The load times (including mine) are reduced to about 40% after first visit due to caching, but first impressions often make the greatest impact on user satisfaction.

An important aspect to reducing load time is reducing the number of HTTP requests. Each request carries overhead that is often greater than time spent on receiving data, as is the case for my home page.

Only 1ms spent on receiving data!

In light of this, Wix provides great hosting by having a low load time to requests made ratio; however, the relationship between request number and load time is not linear, and should be **considered along with total load time**. For me, these sites do not give enough control to the developer over what gimmicks the user has to face and thus is not robust enough.

Design Decisions for Usability

In my opinion, making a product more usable is almost equivalent to increasing its quality - the overall feel of the product. Attention to detail with the consideration of what could irk the users is key to my process of designing for usability. These are the key design decisions to make this site more usable:
  1. Table rows highlight on hover to easily track items belonging to the same row; I personally had this difficulty with data sheets (demonstrated here)
  2. Page anchors (¶) allow parts of the page to be redirected to; makes redirect links more relevant
  3. Site and page history at the footer of each page to allow anyone interested to see how I have progressed
  4. Dynamic scaling of page elements (including images) to accomodate for different monitor sizes and avoid stretching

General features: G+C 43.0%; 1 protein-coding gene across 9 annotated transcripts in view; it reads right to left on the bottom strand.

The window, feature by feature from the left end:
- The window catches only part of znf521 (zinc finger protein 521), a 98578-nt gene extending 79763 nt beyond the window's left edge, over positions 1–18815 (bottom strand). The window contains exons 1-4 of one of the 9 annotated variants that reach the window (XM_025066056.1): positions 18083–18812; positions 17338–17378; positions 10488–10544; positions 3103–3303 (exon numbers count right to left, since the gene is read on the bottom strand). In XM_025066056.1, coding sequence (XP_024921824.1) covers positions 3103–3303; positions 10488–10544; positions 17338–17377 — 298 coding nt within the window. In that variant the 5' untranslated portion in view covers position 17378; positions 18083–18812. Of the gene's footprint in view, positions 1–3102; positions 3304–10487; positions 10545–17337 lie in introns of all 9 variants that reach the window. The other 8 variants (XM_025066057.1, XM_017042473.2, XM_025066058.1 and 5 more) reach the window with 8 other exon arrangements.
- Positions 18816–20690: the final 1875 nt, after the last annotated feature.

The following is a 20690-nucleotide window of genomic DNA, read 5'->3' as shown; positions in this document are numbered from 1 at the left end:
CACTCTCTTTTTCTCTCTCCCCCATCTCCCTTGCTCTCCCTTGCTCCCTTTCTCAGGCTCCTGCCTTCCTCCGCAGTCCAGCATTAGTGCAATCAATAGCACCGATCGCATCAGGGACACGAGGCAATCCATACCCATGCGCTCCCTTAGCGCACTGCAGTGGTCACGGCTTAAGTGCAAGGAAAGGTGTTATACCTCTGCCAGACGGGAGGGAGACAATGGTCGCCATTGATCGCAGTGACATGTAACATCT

5. Subtle bump down of navigation bar links when activated to provide a more satisfying clicking experience
  6. No Javascript unless absolutely necessary to avoid the overhead of loading additional resources
  7. Thumbnail of pictures with links to full-size versions where appropriate to reduce loading time

Example of embedding large images; 42s load time!


Developing for the web inherently makes it easy to prototype. Jekyll can serve the site locally and constantly regenerate each time an edit is made.

Rapid prototyping with Jekyll made easy


Rapidly prototyping a product is fine for initial launch and ironing out bugs, but I believe great usability comes from long term polish. Nuances take time and usage to notice, therefore I will gradually add features to improve the quality of my portfolio.

Reverse email entry to protect against spam bots

Some features improve the security, and others are for user appeal.

Attention grabbing gallery

Presenting visuals first, especially interactive ones, highly engages readers. Compressing pngs with pngcrush greatly reduces their size and load time (10-80% reduction).

Visual and interactive flowchart for my process page

The interactive flowchart took a little more work than it appears because I wanted to keep it clean from JavaScript. Unfortunately I had to resort to JS to make it **work on mobile devices**; will seek lighter alternatives in the future. Check the page history to see when these features were added!

Gains from Experience